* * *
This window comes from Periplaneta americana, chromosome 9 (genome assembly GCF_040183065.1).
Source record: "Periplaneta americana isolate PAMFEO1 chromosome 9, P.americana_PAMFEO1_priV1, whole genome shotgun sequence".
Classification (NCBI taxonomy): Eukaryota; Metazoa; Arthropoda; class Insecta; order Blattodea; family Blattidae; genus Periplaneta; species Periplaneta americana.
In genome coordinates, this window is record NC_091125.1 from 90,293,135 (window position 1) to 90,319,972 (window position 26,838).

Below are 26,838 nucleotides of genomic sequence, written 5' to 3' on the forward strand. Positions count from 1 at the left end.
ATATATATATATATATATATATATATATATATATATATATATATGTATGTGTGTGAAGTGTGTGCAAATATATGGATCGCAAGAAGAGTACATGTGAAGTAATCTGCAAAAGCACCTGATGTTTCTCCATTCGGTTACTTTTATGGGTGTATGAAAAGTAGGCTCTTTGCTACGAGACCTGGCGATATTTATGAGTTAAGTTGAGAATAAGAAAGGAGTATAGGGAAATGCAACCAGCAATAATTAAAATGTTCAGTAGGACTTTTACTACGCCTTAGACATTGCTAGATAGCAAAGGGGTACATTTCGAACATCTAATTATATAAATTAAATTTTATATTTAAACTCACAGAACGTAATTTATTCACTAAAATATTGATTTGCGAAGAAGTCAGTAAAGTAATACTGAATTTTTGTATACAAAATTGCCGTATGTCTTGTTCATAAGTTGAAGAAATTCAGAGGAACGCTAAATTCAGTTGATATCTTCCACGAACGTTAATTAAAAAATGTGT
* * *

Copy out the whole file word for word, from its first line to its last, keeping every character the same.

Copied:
This window comes from Periplaneta americana, chromosome 9 (genome assembly GCF_040183065.1).
Source record: "Periplaneta americana isolate PAMFEO1 chromosome 9, P.americana_PAMFEO1_priV1, whole genome shotgun sequence".
Classification (NCBI taxonomy): Eukaryota; Metazoa; Arthropoda; class Insecta; order Blattodea; family Blattidae; genus Periplaneta; species Periplaneta americana.
In genome coordinates, this window is record NC_091125.1 from 90,293,135 (window position 1) to 90,319,972 (window position 26,838).

Below are 26,838 nucleotides of genomic sequence, written 5' to 3' on the forward strand. Positions count from 1 at the left end.
ATATATATATATATATATATATATATATATATATATATATATATGTATGTGTGTGAAGTGTGTGCAAATATATGGATCGCAAGAAGAGTACATGTGAAGTAATCTGCAAAAGCACCTGATGTTTCTCCATTCGGTTACTTTTATGGGTGTATGAAAAGTAGGCTCTTTGCTACGAGACCTGGCGATATTTATGAGTTAAGTTGAGAATAAGAAAGGAGTATAGGGAAATGCAACCAGCAATAATTAAAATGTTCAGTAGGACTTTTACTACGCCTTAGACATTGCTAGATAGCAAAGGGGTACATTTCGAACATCTAATTATATAAATTAAATTTTATATTTAAACTCACAGAACGTAATTTATTCACTAAAATATTGATTTGCGAAGAAGTCAGTAAAGTAATACTGAATTTTTGTATACAAAATTGCCGTATGTCTTGTTCATAAGTTGAAGAAATTCAGAGGAACGCTAAATTCAGTTGATATCTTCCACGAACGTTAATTAAAAAATGTGT